Eighth graders in Boerum Hill decided to help prevent racially-motivated police misconduct. Through their research, they discovered a critical aspect of this distressing problem, one that often gets less attention. Each year, the New York City Police Department (NYPD) receives 157,000 emergency 911 calls involving New Yorkers struggling with mental and emotional health issues (known as EDPs). Yet, only 13% of NYPD officers receive sufficient training in de-escalating EDP situations. Moreover, the students learned, officers are randomly assigned to distress calls, regardless of their training. After learning that, in 2017 alone, at least 12 New Yorkers struggling with mental health issues were shot by the police, they were adamant that only those NYPD officers who are properly trained should respond to EDP calls. The students organized a petition drive to support an independent task force to address EDP shootings and, to accompany their petition results, wrote impassioned advocacy letters to decision-makers including the mayor and their local City Council member.

Fifth graders in downtown Brooklyn also chose to help improve NYPD/community relations. Deeply distressed by the police-related deaths of Eric Garner and Michael Brown, the students were especially concerned about police bias and inappropriate use of force. After meeting with the Civilian Complaint Review Board and police reform advocates, the class created a Know Your Rights Brochure for NYC youth. Their hope is that the more information young people have, the easier it will be for them to advocate for themselves in a safe and respectful way.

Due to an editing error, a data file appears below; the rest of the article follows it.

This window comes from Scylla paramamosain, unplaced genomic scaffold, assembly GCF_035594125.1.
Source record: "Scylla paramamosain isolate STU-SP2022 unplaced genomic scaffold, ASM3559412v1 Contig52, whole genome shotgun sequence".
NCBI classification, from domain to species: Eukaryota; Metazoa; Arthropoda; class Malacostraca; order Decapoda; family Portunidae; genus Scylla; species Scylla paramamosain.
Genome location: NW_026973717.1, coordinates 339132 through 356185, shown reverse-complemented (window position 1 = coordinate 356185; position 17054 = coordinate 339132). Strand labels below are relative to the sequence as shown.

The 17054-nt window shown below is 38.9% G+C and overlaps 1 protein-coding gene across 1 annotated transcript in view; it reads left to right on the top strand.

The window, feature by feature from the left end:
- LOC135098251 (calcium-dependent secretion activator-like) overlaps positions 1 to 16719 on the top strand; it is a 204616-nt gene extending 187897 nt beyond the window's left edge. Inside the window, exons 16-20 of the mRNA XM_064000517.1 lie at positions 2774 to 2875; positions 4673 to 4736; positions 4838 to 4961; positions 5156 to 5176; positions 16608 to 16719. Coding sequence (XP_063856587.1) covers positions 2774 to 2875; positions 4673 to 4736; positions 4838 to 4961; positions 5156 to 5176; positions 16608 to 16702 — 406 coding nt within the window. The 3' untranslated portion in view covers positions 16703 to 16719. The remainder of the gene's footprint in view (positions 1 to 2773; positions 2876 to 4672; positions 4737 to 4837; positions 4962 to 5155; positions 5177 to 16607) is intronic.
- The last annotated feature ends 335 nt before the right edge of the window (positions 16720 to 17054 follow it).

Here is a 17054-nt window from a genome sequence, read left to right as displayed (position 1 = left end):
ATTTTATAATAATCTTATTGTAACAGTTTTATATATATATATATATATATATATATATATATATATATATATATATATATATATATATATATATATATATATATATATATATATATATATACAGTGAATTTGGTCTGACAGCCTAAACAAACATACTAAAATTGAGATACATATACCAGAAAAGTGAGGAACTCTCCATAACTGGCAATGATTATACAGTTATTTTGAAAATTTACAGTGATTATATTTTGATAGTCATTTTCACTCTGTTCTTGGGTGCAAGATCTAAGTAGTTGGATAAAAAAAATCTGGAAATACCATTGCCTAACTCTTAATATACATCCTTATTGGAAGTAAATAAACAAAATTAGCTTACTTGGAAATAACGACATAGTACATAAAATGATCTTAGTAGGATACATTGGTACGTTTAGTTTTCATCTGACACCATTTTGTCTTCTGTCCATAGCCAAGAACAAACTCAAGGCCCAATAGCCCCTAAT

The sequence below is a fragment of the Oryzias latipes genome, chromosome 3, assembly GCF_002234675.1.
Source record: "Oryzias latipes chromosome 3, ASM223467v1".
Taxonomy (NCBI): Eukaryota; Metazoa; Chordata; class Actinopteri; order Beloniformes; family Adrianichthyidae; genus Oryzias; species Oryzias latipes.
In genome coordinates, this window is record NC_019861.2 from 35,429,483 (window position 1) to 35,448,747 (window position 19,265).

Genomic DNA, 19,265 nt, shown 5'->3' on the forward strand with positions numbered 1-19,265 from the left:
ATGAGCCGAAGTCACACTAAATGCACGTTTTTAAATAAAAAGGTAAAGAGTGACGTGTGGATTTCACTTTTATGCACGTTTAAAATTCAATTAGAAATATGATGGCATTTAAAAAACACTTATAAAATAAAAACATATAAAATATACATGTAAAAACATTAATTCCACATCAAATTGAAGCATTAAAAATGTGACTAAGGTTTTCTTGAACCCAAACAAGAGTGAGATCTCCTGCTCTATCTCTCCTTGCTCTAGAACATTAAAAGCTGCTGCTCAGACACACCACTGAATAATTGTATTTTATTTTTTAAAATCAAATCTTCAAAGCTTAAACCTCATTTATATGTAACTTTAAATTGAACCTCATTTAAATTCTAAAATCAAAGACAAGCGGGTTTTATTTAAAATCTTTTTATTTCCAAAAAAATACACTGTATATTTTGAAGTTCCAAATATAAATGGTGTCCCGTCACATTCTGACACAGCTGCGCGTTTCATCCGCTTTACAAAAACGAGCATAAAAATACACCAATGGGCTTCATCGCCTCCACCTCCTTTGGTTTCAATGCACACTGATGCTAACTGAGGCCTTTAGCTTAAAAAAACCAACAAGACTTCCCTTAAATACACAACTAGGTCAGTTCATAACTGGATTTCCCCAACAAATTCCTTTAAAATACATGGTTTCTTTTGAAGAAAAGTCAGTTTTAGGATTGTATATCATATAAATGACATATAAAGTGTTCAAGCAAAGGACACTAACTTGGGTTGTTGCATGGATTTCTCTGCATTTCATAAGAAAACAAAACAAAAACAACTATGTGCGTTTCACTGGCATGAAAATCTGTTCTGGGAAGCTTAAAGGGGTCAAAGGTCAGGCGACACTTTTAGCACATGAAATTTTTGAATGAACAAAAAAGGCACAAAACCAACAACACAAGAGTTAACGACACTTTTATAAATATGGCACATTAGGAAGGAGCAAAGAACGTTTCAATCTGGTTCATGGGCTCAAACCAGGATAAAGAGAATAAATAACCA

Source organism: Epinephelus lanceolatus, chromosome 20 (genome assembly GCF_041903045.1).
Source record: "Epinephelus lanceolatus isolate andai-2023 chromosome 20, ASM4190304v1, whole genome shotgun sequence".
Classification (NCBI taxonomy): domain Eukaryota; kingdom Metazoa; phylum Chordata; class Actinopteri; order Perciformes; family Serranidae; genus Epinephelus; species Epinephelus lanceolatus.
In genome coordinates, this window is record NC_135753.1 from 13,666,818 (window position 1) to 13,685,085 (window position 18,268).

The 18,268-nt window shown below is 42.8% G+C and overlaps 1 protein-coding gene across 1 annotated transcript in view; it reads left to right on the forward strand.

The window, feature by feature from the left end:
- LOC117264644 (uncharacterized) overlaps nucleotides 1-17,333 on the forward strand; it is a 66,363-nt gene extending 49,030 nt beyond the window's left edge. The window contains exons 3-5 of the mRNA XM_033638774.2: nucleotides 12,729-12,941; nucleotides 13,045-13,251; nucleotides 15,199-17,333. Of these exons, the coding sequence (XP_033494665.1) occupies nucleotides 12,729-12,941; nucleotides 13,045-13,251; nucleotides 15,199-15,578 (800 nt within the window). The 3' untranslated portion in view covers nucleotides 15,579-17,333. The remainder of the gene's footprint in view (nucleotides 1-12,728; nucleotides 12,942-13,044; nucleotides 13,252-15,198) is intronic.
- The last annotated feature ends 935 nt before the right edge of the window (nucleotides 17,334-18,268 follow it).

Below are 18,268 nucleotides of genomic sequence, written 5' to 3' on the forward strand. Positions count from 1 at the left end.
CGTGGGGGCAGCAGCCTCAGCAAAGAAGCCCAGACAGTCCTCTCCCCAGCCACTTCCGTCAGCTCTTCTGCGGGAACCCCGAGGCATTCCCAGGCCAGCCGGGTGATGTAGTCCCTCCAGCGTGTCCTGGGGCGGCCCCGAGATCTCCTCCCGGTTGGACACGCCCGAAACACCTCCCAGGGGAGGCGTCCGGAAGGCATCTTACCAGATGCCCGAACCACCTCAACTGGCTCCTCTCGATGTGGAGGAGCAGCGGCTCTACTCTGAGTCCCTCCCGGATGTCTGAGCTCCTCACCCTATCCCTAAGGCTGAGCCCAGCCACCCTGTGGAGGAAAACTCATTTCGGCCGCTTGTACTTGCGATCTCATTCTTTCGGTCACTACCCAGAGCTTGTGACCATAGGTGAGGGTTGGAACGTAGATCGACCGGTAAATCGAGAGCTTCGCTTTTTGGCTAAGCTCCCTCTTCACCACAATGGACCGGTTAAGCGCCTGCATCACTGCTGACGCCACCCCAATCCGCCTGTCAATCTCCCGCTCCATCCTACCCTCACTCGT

Middle school students in Red Hook, Brooklyn, concerned about physical conflict between kids and teens in their community, successfully advocated for a school-based peer mediation program. During the Research Phase, they discovered that students who were inclined to resolve conflict through fighting did so either because of external pressure from peers or family members, or because they could not calm themselves down when provoked. The students felt strongly that a peer-led mediation program would provide young people in their community with the tools they need to resolve conflict peacefully. In response to their advocacy presentation, the school administration brought in an outside expert to train students to be effective mediators.


High school students in downtown Manhattan, concerned about disruptive student behavior as well as what they considered an overly punitive school disciplinary system, proposed a school-based Youth Court to improve the school climate. Through Youth Court, students are trained to serve as jurors, judges and attorneys, handling real-life cases involving their peers. The goal is to use positive peer pressure to ensure that young people who have committed minor offenses both pay back the community and receive the help they need to stay out of trouble and succeed in school.

Their school administration agreed to allow the Youth Court to hear cases involving students who were eligible for suspension after violating multiple minor school rules. Youth Court Respondents who completed their sanctions also were invited to become members of the Court.